“While most works are temporary with a life span of 4 months to a year, ‘Shiver House’ quickly became part of the site in a very prominent way,’ explains Sandra. ‘Therefore – to the delight of our visitors, the organizers of the Korppoo Sea Jazz festival, and of course ourselves – we decided to commission a new version of the work and make it a more permanent feature of the exhibition. The concept of the work suits well to be experienced in all seasons and times of the day. The ever-changing conditions strongly and fittingly alter the mood of the work, ranging from lively and light to sombre and subdued.”
Moving design, inspired by local heritage
‘Shiver House’ is a radical reinvention of the common Finnish Hut, which is known locally as a mökki. The project is a kinetic “animal-like” structure which moves and adapts in response to its surrounding natural forces. ‘Shiver House’ explores the idea that we can use architecture to create a closer emotional link between its inhabitants and the natural world it sits within. Also, the project explores the idea that architecture can be made to seem “alive” with the intention that this will engender a more profound and longer-lasting emotional relationship between people and the structures we inhabit.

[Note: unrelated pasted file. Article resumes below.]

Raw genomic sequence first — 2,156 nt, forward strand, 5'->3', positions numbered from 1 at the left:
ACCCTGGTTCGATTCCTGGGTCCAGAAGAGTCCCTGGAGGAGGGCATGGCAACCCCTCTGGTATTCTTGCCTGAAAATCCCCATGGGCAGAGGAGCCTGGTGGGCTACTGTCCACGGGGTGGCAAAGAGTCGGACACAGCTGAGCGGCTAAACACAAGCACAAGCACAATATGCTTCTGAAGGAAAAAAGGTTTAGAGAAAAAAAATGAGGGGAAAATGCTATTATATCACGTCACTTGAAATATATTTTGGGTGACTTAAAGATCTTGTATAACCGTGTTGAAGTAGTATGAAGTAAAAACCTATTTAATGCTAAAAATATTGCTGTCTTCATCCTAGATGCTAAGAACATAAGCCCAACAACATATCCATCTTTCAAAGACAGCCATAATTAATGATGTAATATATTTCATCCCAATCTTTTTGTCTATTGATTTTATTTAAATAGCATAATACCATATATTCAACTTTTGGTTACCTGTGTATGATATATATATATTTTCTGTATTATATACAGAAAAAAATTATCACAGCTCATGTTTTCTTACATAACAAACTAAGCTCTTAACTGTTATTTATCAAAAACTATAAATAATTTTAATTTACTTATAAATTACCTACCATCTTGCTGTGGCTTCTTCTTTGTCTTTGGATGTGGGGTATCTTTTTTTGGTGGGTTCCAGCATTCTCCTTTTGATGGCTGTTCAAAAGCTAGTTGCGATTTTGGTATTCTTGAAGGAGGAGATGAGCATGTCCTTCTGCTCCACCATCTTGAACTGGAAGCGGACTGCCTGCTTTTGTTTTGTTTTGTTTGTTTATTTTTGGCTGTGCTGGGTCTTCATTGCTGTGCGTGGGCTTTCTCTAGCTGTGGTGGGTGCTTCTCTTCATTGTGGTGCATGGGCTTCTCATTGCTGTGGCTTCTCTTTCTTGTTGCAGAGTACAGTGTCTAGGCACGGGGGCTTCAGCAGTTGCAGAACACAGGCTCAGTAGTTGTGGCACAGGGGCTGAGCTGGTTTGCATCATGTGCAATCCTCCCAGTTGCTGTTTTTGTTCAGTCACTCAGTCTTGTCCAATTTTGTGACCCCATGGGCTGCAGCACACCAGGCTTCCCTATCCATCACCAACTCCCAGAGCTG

“While the world is adjusting to the new reality of Covid-19, I feel that there needs to be a greater emphasis given to the way architecture, art and design might be used as a means of reducing anxiety, connecting us with nature and bringing people together again in public spaces. ‘Shiver House’s’ architecture is in a constant state of transformation and ‘performs’ with the ever-changing flows of the wind, it is an ideal means of grounding people in the present moment,” said Mark Nixon of NEON.
Putting timber at the forefront of design
The house consists of 600 feather-shaped shingles which ‘flutter’ in response to the changing weather conditions of the site. The shingles are constructed using a folded and cut Airplane Ply, soaked in a protective oil which was kindly donated by Virtasen Maalitehdas. A simple timber structure supports rows of tensioned steel wire, and these steel wires hold the shingles. Each shingle is fitted with a counterweight that enables it to pivot upon a steel tension cable, and collectively the shingles create a rippling effect.